Singapore is best country for business
Joining it on the list of the top 10 economies with the most business-friendly regulatory environments are New Zealand, Hong Kong, Denmark, South Korea, Norway, the U.S., the U.K., Finland and Australia, according to the Bank's annual Doing Business 2015 report released on Wednesday. Turkey comes in 55th out of 189 countries.
Local entrepreneurs in 123 countries saw improvements in their regulatory environment in the past year, says the report.
The bank's report states that 145 economies have taken measures to reduce the complexity and the cost of complying with business regulations, while 85 economies have aimed at strengthening legal institutions.
Sub-Saharan Africa accounted for the largest number of reforms in 2013/14.
While 80 percent of countries in the study improved their business regulations last year, only about one-third moved up in the rankings. However, the gap between best- and worst-performing countries continued to narrow as countries improved their business climates, said Rita Ramalho, manager of the Doing Business Project, in the World Bank press release.
"It's easier to do business this year than it was last year, than it was two years ago or 10 years ago," she said. "We see that the economies that score the lowest are reforming more intensely, so they are converging toward the economies that do the best."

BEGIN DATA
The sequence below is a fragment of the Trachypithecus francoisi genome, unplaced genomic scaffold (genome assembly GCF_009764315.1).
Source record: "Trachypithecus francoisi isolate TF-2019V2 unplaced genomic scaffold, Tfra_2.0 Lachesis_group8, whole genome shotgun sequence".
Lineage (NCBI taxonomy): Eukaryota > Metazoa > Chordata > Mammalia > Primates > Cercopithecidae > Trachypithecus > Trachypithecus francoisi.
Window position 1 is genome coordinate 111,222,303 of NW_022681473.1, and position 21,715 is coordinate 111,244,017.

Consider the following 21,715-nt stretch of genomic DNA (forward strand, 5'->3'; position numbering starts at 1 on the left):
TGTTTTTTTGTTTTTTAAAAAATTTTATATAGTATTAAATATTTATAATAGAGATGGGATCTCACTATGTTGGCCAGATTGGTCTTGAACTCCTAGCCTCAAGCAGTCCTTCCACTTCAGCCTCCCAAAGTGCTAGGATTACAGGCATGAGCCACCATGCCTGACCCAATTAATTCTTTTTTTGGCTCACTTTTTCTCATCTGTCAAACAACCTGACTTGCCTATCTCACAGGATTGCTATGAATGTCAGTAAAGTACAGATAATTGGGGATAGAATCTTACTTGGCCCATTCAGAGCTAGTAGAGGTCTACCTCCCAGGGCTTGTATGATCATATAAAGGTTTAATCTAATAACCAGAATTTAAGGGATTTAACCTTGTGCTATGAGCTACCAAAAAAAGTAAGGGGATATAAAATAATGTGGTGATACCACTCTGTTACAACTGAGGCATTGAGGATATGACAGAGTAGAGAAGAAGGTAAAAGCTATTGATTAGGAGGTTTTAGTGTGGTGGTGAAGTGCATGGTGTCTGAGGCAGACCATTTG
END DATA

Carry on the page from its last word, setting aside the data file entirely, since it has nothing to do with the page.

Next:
The report measures the ease of doing business in 189 economies based on 11 business-related regulations, including business start-up, the ability to receive credit and electricity, and trading across borders. The report does not cover the full breadth of business concerns, such as security, macroeconomic stability, or corruption.
The report this year has expanded the data for three of the 10 topics covered, and there are plans to do so for five more topics next year.
"With the change in the methodology Turkey is ranked 55 among 189 countries in this year’s ranking, slightly down from 51 last year, but considerably better than the 69 rank achieved in 2014 using the old methodology," said Martin Raiser, World Bank Country Director for Turkey in the World Bank press release. ■